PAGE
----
Senior Ventures into the Business World
His Start-up Company Breaks into the Fitness Industry
by Anne C. Paine
entrepreneurs (front, left to right) Robert Moffatt '02, R.
Jon MacDonald '03, (back) Jack Yeh '04, and Andrew Roebuck '04
percent of Americans older than 25 are overweight, and 72 percent
of them say they want to lose weight, according to a Harris poll
released in early March.
Robert Moffatt '02 is in business to help them.
an economics major, is the founder and managing director of Lo Fat
Fitness, a firm that specializes in fitness education and corporate
fitness programs. It also sells nutritional supplements to complement
its fitness programs.
are interested in fitness programs because their health care costs
and employee health-insurance premiums are rising," Moffatt
said. "So far, we've had an 87 percent success rate in getting
people to start exercising." And exercise means healthier employees
and lower costs for companies.
launched the company in May 2000 with one employee, R. Jon MacDonald
'03, a visual-arts major who handles the firm's graphic design and
advertising. Moffatt's focus soon expanded from personal training
services to include corporate wellness programs, and he's now seeking
$150,000 in growth capital to start his own fitness studio. Long-term
plans call for a line of franchised studios.
recently added three more employees, all students: economics major
Jack Yeh '03, who's researching financing options for the studio
program; Andrew Roebuck '04, who handles nutritional-supplement
sales; and sociology major Nichole Salazar '02, a certified personal
student-entrepreneurs know they don't fit the Oberlin stereotype,
but they see their mission as fully compatible with Oberlin's ideal
and I are not the typical Obies. We're very entrepreneurial,"
helping people, and it's very rewarding," added Moffatt. "Some
people have changed their lives. By starting to exercise, they've
improved their health and begun losing weight."
The company is headquartered in a small, windowless, sparsely furnished
office in a nondescript building about a mile east of campus. A
table at one end of the room is stacked with cans of nutritional
supplements, a single desk holds the lone office computer, and chairs
and backpacks line the rest of the walls. The surroundings may look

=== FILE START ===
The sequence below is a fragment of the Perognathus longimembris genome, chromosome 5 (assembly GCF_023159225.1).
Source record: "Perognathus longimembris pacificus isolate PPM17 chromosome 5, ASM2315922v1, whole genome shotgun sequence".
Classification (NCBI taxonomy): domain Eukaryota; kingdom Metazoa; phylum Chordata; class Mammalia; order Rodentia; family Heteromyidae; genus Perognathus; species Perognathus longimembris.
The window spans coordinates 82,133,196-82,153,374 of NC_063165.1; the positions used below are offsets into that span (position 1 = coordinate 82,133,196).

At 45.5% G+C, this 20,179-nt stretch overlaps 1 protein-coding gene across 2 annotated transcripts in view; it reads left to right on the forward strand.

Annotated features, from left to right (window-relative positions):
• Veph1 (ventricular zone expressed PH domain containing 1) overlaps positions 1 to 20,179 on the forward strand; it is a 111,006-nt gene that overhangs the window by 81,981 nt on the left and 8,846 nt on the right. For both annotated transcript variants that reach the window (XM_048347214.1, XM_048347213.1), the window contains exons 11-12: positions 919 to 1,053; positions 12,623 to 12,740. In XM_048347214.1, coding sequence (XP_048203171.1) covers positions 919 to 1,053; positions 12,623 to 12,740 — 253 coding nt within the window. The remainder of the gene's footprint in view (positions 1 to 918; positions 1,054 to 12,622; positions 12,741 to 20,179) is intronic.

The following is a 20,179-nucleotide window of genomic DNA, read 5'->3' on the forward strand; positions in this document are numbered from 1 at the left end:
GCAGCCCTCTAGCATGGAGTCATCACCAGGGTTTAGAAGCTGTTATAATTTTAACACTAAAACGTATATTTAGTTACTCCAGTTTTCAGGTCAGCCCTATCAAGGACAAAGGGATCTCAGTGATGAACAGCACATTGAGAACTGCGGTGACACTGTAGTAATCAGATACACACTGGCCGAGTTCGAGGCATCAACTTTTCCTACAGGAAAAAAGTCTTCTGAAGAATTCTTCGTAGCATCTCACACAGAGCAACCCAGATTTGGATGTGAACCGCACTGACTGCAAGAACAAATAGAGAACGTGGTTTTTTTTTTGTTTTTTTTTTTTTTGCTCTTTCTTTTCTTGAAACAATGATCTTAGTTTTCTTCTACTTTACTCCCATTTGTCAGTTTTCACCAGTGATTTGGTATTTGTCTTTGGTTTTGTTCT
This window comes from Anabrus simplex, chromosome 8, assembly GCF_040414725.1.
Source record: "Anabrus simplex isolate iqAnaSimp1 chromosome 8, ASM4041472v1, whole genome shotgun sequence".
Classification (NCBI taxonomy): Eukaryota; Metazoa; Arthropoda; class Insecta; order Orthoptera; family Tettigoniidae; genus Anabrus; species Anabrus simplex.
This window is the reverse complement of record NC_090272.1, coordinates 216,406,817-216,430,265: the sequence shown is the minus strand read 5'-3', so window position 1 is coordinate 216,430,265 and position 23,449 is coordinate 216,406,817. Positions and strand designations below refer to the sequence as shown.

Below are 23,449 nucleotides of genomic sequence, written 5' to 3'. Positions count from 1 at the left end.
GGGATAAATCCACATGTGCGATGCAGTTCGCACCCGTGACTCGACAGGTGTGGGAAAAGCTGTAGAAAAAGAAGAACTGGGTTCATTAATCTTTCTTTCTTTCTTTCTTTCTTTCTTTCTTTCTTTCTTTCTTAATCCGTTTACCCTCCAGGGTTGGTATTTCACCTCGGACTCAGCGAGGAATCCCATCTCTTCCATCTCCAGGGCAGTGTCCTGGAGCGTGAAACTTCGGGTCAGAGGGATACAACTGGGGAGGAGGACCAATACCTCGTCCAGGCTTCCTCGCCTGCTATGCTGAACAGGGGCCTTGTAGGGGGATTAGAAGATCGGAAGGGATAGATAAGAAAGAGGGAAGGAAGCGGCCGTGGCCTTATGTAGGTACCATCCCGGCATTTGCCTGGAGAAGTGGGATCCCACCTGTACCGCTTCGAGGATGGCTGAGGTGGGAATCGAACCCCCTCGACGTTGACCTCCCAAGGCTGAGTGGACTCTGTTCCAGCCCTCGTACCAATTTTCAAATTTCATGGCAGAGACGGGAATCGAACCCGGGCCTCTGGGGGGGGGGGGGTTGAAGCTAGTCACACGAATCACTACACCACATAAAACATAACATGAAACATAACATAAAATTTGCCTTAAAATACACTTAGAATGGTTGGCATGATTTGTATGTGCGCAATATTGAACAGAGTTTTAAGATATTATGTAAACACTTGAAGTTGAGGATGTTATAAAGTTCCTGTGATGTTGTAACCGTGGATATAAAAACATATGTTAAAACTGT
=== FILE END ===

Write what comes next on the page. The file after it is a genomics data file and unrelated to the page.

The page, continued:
start-up, but Lo Fat Fitness staffers are anything but amateurish.
don't know we're students. When we're working on issues related
to the company, we carry ourselves in a mature manner," Moffatt
said. "When I make sales calls, I'm often calling on human
resources people or CEOs who are in their 40s or 50s. People assume
we've graduated and are much farther along than we are."
asked about how he started in business, Moffatt laughed and deferred
to Yeh, who repeated a story Moffatt told him.
started in fifth grade, selling pencils for 10 cents each to his
classmates, who played Pencil Breaker during recess," Yeh laughed.
guess you could say I've been entrepreneurial for a while,"
Moffatt added sheepishly.
Because Oberlin doesn't offer business courses, Moffatt is a self-taught
businessman, as is MacDonald, whom Moffatt calls his "right-hand
man." Moffatt once worked as a whole life insurance and annuity
agent with Northwestern Mutual Financial Network, and MacDonald
has had several graphic-design internships. But mainly they are
voracious readers of business literature, sometimes to the detriment
of their coursework, they admit.
also work hard to stay fit themselves. Moffatt, a transfer student
from West Point, where he was on the boxing team, teaches a boxing
ExCo course (as well as one in business planning). He was a Yeomen
football player until a knee injury sidelined him. MacDonald is
on the men's basketball team; Yeh, a Marine reservist, is a former
lacrosse player; and Roebuck is an offensive lineman on the football
graduated in May and plans to earn an M.B.A. in the near future,
but he doesn't plan on leaving Lo Fat Fitness.
industry grew 29 per-cent in the last year alone," he said.
"We want to be the guys who take it into the future."